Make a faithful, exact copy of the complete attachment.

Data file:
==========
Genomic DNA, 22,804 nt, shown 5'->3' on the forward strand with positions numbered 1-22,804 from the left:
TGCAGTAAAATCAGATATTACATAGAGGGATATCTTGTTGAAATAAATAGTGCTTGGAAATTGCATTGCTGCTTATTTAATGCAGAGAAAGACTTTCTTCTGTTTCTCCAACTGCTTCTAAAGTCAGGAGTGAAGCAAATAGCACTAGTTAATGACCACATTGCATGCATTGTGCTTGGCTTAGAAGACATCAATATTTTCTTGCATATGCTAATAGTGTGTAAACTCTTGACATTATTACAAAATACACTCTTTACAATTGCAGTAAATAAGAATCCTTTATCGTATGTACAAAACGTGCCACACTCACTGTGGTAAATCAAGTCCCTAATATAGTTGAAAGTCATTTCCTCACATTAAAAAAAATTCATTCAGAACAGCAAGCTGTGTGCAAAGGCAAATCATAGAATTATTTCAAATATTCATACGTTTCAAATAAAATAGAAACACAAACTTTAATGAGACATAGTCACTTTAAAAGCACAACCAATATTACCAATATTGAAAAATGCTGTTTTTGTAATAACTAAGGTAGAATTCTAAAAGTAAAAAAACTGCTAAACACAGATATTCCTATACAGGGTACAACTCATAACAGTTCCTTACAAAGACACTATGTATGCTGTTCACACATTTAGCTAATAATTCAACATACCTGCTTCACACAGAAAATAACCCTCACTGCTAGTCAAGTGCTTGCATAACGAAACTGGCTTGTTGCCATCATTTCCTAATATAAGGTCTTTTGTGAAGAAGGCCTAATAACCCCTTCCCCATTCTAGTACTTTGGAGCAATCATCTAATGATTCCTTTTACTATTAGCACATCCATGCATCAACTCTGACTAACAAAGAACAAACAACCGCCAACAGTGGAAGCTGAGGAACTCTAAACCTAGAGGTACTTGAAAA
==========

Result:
Genomic DNA, 22,804 nt, shown 5'->3' on the forward strand with positions numbered 1-22,804 from the left:
TGCAGTAAAATCAGATATTACATAGAGGGATATCTTGTTGAAATAAATAGTGCTTGGAAATTGCATTGCTGCTTATTTAATGCAGAGAAAGACTTTCTTCTGTTTCTCCAACTGCTTCTAAAGTCAGGAGTGAAGCAAATAGCACTAGTTAATGACCACATTGCATGCATTGTGCTTGGCTTAGAAGACATCAATATTTTCTTGCATATGCTAATAGTGTGTAAACTCTTGACATTATTACAAAATACACTCTTTACAATTGCAGTAAATAAGAATCCTTTATCGTATGTACAAAACGTGCCACACTCACTGTGGTAAATCAAGTCCCTAATATAGTTGAAAGTCATTTCCTCACATTAAAAAAAATTCATTCAGAACAGCAAGCTGTGTGCAAAGGCAAATCATAGAATTATTTCAAATATTCATACGTTTCAAATAAAATAGAAACACAAACTTTAATGAGACATAGTCACTTTAAAAGCACAACCAATATTACCAATATTGAAAAATGCTGTTTTTGTAATAACTAAGGTAGAATTCTAAAAGTAAAAAAACTGCTAAACACAGATATTCCTATACAGGGTACAACTCATAACAGTTCCTTACAAAGACACTATGTATGCTGTTCACACATTTAGCTAATAATTCAACATACCTGCTTCACACAGAAAATAACCCTCACTGCTAGTCAAGTGCTTGCATAACGAAACTGGCTTGTTGCCATCATTTCCTAATATAAGGTCTTTTGTGAAGAAGGCCTAATAACCCCTTCCCCATTCTAGTACTTTGGAGCAATCATCTAATGATTCCTTTTACTATTAGCACATCCATGCATCAACTCTGACTAACAAAGAACAAACAACCGCCAACAGTGGAAGCTGAGGAACTCTAAACCTAGAGGTACTTGAAAA